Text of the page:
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Archive for the category “Religious liberty”

On religious freedom, at CNN it’s still 1984

Mark Kelly writes at kainos:

orwell 1984 2Do not take a press release at face value, nor press releases regurgitated by “news” organizations.

Dan Merica and Kevin Bohn report for CNN, in a post RealClearReligion styled as “White House Caves on Mandate” that the Obama administration has finalized rules on the HHS abortifacient mandate that “appropriately balance” religious liberty and contraception coverage. Yet the article goes on to point out that those rules “have undergone only minor changes” and you have to read 13 paragraphs before you find out  the very serious conscience issues faced by Christians in for-profit business like Hobby Lobby have not been resolved. Five administration voices — named and unnamed — are quoted glowingly that justice has been done, contrasted with only one opposing voice speaking directly to the finalized rules.

In stark contrast, Sarah Pulliam Bailey’s article for RNS got straight to the real news in an article headlined “White House denies contraception exemption to private businesses.” The article lead plainly says what the CNN presser did its best to ignore: “The Obama administration on Friday (June 28) issued final rules for religious groups for its controversial contraception mandate, maintaining its position on who qualifies for religious exemption and allowing no carve-outs for private business owners.”

I’m supposing someone at RCR rewrites the headlines. CNN’s said “Finalized rules let religious groups opt out of contraception mandate.” But that’s only marginally more accurate than the RCR head, and the CNN piece goes to great lengths to bury the still-serious concerns about religious liberty and completely ignores recent developments like Hobby Lobby’ssuccessful appeal against the mandate.

Only in 1984 would news media portray an administration’s determined opposition to religious freedom as listening to the people’s voice and allowing conscientious objection.

Hobby Lobby appeal update: Court unanimously agrees

david green hobbyBrianna Bailey reports for

A federal appeals court in Denver sided with Hobby Lobby Stores Inc. on Thursday in its legal battle against part of the Affordable Care Act. …

In a statement, Hobby Lobby founder and CEO David Green said he and his family believe that life begins with conception and paying for their employees to have insurance coverage for emergency contraceptives such as the morning-after pill would force them to violate their religious beliefs.

“We believe that business owners should not have to be forced to choose between following their faith and following the law,” he said in the statement. “We will continue to fight for our religious freedom, and we appreciate the prayers of support we have received.”

In a 168-page ruling issued Thursday, the federal appeals court sent the case back to a lower court for further review.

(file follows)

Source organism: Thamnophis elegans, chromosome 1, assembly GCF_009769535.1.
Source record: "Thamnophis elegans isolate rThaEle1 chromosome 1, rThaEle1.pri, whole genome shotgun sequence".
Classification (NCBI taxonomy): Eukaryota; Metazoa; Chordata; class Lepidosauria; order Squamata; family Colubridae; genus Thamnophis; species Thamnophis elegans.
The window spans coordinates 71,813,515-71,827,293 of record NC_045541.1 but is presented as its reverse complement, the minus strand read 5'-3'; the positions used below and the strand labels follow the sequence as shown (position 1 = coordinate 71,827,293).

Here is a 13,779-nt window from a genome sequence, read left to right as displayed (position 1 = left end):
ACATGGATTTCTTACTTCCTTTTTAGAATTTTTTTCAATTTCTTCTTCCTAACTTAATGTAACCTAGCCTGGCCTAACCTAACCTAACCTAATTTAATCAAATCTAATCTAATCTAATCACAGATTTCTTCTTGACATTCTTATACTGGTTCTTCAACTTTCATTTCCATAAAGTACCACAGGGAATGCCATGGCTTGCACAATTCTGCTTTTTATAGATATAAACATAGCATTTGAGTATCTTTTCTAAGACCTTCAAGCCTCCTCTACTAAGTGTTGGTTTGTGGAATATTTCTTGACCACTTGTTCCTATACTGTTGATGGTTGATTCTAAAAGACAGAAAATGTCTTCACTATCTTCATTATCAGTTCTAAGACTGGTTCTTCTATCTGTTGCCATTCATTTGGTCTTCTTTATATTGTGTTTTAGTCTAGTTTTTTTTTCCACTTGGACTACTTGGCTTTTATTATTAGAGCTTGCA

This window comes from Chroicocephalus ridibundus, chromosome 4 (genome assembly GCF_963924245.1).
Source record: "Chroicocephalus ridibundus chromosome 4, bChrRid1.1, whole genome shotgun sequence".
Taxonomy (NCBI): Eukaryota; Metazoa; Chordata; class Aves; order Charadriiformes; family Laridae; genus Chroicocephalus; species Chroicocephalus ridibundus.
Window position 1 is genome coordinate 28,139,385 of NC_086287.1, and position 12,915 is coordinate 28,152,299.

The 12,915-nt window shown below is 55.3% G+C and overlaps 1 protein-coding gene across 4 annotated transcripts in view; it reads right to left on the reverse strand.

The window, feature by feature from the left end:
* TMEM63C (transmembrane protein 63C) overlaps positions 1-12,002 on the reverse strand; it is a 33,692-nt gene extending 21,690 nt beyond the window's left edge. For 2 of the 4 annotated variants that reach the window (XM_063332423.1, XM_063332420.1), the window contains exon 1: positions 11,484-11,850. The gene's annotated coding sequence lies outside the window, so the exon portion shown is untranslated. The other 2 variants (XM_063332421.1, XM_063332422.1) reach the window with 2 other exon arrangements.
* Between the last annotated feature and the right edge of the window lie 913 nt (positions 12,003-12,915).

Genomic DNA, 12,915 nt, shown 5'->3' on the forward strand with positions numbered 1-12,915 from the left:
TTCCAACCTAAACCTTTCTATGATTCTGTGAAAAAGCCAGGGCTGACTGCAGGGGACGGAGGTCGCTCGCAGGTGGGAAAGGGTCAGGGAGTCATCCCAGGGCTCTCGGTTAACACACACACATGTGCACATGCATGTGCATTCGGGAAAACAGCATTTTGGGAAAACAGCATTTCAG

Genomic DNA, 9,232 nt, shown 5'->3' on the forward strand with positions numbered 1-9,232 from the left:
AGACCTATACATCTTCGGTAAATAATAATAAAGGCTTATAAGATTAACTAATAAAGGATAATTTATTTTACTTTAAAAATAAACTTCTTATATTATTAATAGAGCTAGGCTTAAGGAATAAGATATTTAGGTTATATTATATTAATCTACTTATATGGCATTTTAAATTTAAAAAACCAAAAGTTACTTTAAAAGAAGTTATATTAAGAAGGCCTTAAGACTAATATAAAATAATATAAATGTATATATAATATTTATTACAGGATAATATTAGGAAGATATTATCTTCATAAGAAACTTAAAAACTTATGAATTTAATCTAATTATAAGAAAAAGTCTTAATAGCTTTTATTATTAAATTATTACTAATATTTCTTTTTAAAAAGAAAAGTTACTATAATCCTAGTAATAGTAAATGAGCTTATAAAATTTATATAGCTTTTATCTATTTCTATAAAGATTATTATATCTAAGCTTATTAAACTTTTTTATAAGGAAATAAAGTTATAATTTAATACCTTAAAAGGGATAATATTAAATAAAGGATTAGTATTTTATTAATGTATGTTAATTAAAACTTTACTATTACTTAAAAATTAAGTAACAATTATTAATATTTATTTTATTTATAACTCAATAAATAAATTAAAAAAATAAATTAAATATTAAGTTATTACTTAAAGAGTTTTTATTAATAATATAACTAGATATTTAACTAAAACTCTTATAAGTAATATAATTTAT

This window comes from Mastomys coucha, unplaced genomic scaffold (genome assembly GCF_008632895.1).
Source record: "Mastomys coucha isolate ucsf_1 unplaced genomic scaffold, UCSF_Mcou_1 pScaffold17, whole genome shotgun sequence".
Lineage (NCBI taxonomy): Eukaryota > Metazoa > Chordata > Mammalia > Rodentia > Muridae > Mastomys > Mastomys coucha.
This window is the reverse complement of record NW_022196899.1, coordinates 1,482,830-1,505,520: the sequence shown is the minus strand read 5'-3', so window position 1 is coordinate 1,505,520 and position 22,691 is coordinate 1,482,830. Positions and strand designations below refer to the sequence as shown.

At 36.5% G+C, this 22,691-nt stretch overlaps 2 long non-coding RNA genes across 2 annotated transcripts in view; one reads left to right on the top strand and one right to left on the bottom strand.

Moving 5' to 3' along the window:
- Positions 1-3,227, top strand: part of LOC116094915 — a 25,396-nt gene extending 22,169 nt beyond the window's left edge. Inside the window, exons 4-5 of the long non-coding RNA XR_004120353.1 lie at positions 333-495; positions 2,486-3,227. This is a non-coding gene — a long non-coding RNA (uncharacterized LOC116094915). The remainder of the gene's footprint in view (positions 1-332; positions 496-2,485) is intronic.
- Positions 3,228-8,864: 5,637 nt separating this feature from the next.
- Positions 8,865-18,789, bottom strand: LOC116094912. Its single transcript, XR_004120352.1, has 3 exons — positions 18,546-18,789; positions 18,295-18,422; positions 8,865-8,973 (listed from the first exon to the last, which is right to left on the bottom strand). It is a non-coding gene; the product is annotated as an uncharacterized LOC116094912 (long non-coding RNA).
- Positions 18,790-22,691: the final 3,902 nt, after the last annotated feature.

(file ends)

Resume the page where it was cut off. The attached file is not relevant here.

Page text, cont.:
The panel of eight appellate court judges who heard arguments in May ruled unanimously that Hobby Lobby and its affiliated Christian bookstore chain Mardel have the right to sue over the Affordable Care Act.

“A religious individual may enter the for-profit realm intending to demonstrate to the marketplace that a corporation can succeed financially while adhering to religious values,” the judges said in the ruling.

Read the full text of the article by clicking here.
Learn more from the Becket Fund for Religious Liberty.

Stand for freedom — both at home and abroad

Have conservative evangelicals in the United States become so shortsighted — or steeped in the culture of victimhood — that they can only protest the noose tightening on their own religious liberty but cannot be bothered to stand alongside Christians in other lands whose very lives are at stake?

Mark Tooley, writing at, agrees with a recent Jonathan Merritt column that too many U.S. Christians are crying out about their own “persecution” while ignoring the truly horrifying oppression of Christians in other places around the world:

“… Even in our increasingly problematic culture, difficulties in the U.S. don’t compare to church burnings in Iraq, Pakistan, or northern Nigeria. Hundreds of millions of Christians globally live with the daily threat of persecution, mostly by Islamist regimes and movements or by communist governments. Their plight should motivate our unending prayers and advocacy, amid gratitude for our own relative safety in America.”

At the same time, however, “domestic religious liberty concerns such as the Obamacare mandate compelling religious groups to subsidize abortion pills, or the stigmatization of supporters of traditional marriage, amid rhetoric that privatizes ‘freedom of worship,’ may not equal North Korea level torment. But they are very real, unprecedented attacks on traditional American legal and cultural protections for full religious liberty. …

“Our American liberties are the notable exception and not the rule in our fallen world. We should jealously guard them, knowing freedom is typically lost incrementally and not suddenly, while also keeping perspective on and solidarity with believers who suffer unimaginably around the world. It’s not an either/or issue but a seamless garment of expectation that all persons everywhere merit full religious liberty. As Americans, we have special providential duties to protect religious freedom here. And as Christians, we are supremely obliged to esteem and urge protection for the whole Body of Christ.”

The Institute on Religion and Democracy and Evangelicals for Social Action’s Prism magazine both engage the issue of religious freedom in worthy ways.

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